Figure 2
Activation maps of CE-fBVI (a, top panel) and BOLD (b, bottom panel) respectively overlaid on T1-weighted anatomical images. Activation was observed for both BOLD and CE-fBVI, in regions including primary and supplemental motor regions, and the cerebellum. ...
Figure 3
An example of signal time course during BOLD (TE=35ms) and CE-fBVI (TE=20ms) acquisition in a 24-year-old right-handed male. The signal change was normalized to the base line value of BOLD to give a percentage signal change. The paradigm was four epoch ...
Table 2
Time constants and weighting coefficients of BOLD and CE-fBVI signal response to stimuli

The CNR gain of CE-fBVI at TE=20ms was 2.0 and 2.9 for the two subjects evaluated with these parameters, respectively. For CE-fBVI at TE=35ms, the gain was 1.1, 1.5 and 2.0 for three of the subjects. Higher t statistics was obtained for CE-fBVI compared to BOLD (Figure 2). Table 3 shows peak T (Tpeak), average T value in the 50 most significant voxels in the primary motor cortex (T50), average T value in regions commonly activated in both BOLD and CE-fBVI, the mean signal intensity of gray matter (SGM) and temporal standard deviation of signal in gray matter (SDGM). A sensitivity gain of a factor of 1.6 in both Tpeak and T50 were observed for CE-fBVI with TE=20ms over BOLD, and the factor was 1.4 and 1.3 for Tpeak and T50 respectively for CE-fBVI with TE=35ms. The mean signal intensity of gray matter, SGM in CE-fBVI was lower than in BOLD, and the temporal variation of signal as shown by SDGM was smaller though comparable in CE-fBVI compared to BOLD.

Table 3
Peak T (Tpeak), average T value in the 50 most significant voxels in the primary motor cortex (T50), average T value in regions commonly activated in both BOLD and CE-fBVI, the mean signal intensity of gray matter (SGM) and temporal standard deviation ...

Severe signal dropout was observed for BOLD images at the frontal and basal temporal regions near air-tissue interface, which was significantly alleviated with CE-fBVI (Figure 4). The dropout ratio, defined as the ratio of signal intensity between ROIs in a frontal region and a reference region in posterior part of the brain, was calculated. For subjects scanned with CE-fBVI with TE=20ms, the mean (SD) ratio was 0.11 (0.04) and 0.36 (0.12) for BOLD and CE-fBVI, respectively. For subjects scanned with CE-fBVI with TE=35ms, the mean (SD) ratio was 0.10 (0.04) and 0.20 (0.08) for BOLD and CE-fBVI, respectively. The ratio was higher in all CE-fBVI scans with TE=35ms than their respective BOLD scans.

Figure 4
T2* weighted EPI images with (a) BOLD at TE=35ms before contrast injection, (b) with CE-fBVI at TE=20ms after contrast injection and (c) with CE-fBVI at TE=35ms after contrast injection. The image intensity was scaled with the same window/level. Severe ...


To our knowledge, this is the first study that uses blood pool USPIO for functional brain activation in humans. We characterized the response time for CBV changes during neural activation, and CE-fBVI was found to have up to about a factor of 3 sensitivity gain over BOLD at the dose of 7mg Fe/kg.

CE-fBVI using USPIO primarily reflects CBV changes during neural activation, through its R2* effect in the presence of a blood pool (persistent) contrast agent. Although it has been known that gradient echo images are sensitive to large vessels (Boxerman et al., 1995), previous studies have established that only capillaries, smaller arterioles, and some of the smallest venules are capable of constriction and dilation (Atkinson et al., 1990; Duelli and Kuschinsky, 1993; Lu et al., 2003). Therefore, CE-fBVI is more specific to changes in microvasculature, hence providing better spatial localization. In contrast, BOLD is more sensitive to larger vessels since deoxyhemoglobin concentration is also altered in veins draining the region of neural activation. Animal studies have demonstrated the higher spatial specificity of CE-fBVI, and have shown that columnar and laminar imaging is feasible with CE-fBVI (Harel et al., 2006; Lu et al., 2004; Zhao et al., 2006).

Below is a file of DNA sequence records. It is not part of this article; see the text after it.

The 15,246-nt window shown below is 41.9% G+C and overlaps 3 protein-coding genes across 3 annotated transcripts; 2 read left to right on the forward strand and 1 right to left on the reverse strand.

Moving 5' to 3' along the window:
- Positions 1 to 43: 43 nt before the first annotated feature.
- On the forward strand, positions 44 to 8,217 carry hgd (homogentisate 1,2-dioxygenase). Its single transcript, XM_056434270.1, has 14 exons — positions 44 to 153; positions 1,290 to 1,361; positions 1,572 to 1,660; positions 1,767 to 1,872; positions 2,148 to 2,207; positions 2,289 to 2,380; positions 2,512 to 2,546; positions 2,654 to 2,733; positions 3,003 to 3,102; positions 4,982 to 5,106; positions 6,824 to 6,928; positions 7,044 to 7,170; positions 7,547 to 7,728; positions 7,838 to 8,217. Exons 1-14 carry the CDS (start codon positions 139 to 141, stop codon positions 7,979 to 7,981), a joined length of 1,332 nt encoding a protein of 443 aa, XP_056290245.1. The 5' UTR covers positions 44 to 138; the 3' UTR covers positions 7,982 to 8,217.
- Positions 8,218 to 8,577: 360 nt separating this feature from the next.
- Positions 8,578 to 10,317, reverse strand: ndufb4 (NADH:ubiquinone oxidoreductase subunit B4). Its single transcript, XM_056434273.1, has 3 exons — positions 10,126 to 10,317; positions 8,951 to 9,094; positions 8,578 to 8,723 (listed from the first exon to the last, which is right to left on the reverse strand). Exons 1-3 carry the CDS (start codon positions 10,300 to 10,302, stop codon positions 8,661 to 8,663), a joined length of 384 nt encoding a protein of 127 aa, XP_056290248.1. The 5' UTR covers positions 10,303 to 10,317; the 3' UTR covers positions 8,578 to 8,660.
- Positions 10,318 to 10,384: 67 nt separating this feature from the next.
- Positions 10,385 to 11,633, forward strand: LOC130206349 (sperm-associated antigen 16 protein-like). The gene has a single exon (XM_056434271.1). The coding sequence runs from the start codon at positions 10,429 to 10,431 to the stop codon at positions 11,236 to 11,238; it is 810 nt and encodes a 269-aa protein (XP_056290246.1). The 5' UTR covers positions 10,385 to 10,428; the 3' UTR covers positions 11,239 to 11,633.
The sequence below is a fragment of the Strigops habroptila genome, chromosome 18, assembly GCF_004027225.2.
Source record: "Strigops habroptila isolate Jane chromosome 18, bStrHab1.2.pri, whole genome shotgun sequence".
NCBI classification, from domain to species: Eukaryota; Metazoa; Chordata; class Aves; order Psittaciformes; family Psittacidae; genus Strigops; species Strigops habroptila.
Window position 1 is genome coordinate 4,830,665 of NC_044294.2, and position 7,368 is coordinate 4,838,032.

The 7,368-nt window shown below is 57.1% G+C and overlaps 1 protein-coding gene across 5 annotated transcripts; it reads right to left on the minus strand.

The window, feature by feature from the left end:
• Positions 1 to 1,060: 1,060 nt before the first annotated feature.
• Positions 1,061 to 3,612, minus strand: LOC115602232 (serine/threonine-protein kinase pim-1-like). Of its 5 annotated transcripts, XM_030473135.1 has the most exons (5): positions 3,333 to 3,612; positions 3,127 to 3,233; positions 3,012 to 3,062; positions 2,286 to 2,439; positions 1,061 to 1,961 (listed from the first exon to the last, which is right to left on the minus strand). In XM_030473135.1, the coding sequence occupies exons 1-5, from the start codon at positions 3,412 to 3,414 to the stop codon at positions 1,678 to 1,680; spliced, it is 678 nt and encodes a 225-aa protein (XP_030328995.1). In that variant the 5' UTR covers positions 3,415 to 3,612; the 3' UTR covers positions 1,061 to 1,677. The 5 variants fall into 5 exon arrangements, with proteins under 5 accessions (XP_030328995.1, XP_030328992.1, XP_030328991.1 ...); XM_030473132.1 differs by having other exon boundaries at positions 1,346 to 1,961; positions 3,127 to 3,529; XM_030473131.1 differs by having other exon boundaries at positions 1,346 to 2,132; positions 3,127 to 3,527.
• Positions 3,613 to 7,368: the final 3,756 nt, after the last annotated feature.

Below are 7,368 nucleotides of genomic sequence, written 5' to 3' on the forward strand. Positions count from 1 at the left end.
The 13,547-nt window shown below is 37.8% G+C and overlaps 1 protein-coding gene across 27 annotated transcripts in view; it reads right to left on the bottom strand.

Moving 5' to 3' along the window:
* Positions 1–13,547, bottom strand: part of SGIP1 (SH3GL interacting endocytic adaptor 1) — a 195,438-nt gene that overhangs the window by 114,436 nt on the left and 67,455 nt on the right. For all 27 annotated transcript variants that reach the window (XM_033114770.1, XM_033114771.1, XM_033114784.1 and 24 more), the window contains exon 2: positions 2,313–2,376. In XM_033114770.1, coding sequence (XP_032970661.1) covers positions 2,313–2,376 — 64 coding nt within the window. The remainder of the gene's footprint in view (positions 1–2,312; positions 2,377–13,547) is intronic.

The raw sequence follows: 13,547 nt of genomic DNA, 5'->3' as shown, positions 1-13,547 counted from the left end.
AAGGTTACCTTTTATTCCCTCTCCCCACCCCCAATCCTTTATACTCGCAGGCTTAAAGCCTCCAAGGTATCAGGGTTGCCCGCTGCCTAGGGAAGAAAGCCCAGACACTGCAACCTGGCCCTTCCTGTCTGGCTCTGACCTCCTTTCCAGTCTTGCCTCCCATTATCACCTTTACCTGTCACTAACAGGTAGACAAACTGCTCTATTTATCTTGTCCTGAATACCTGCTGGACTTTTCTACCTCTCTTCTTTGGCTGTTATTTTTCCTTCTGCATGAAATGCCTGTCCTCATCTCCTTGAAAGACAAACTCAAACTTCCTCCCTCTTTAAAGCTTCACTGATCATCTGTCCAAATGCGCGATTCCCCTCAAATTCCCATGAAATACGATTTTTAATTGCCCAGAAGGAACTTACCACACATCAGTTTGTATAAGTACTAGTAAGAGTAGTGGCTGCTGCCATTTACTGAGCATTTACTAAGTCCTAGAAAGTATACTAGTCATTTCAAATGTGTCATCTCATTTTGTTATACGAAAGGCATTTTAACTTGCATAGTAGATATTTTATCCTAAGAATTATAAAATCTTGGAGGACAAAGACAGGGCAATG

The percentage CBV change was found to be 26.1% (8.7%), which is consistent with previous reports (Belliveau et al., 1991). We also found a fast and a slow component of the CBV response to stimuli, consistent with previous animal and human studies (Leite et al., 2002; Lu et al., 2003). It is noteworthy of the relative large inter-subject variation in the estimated time constant of the slow component of the response, which is likely the combination of true inter-subject variation and errors in the model fitting. Scanner drifts may also contribute to errors in the estimation; however signal response of BOLD did not show the similar cumulative effects of slow component observed in CE-fBVI, suggesting scanner drift is not a dominant factor in the estimation error. Larger scale studies may further characterize these variations. The fast components may reflect arteriolar and capillary components, while the slower component may represent venular contribution, which is believed to the source of the post-stimulus undershoot in the BOLD signal (Buxton et al., 1998). In a previous study of non-human primates (Leite et al., 2002), the time constant of the slower component was found to be around 14.5s and the signal level returned to baseline after 60s of resting. However, in our study, the estimated time constant of the slower component ranged from 48.2s to 115.4s, and the significant signal change was still present after 48s of rest. Shorter time constants have been observed in rodent studies (Lu et al., 2007). This suggests more prolonged venular responses in humans compared to animals.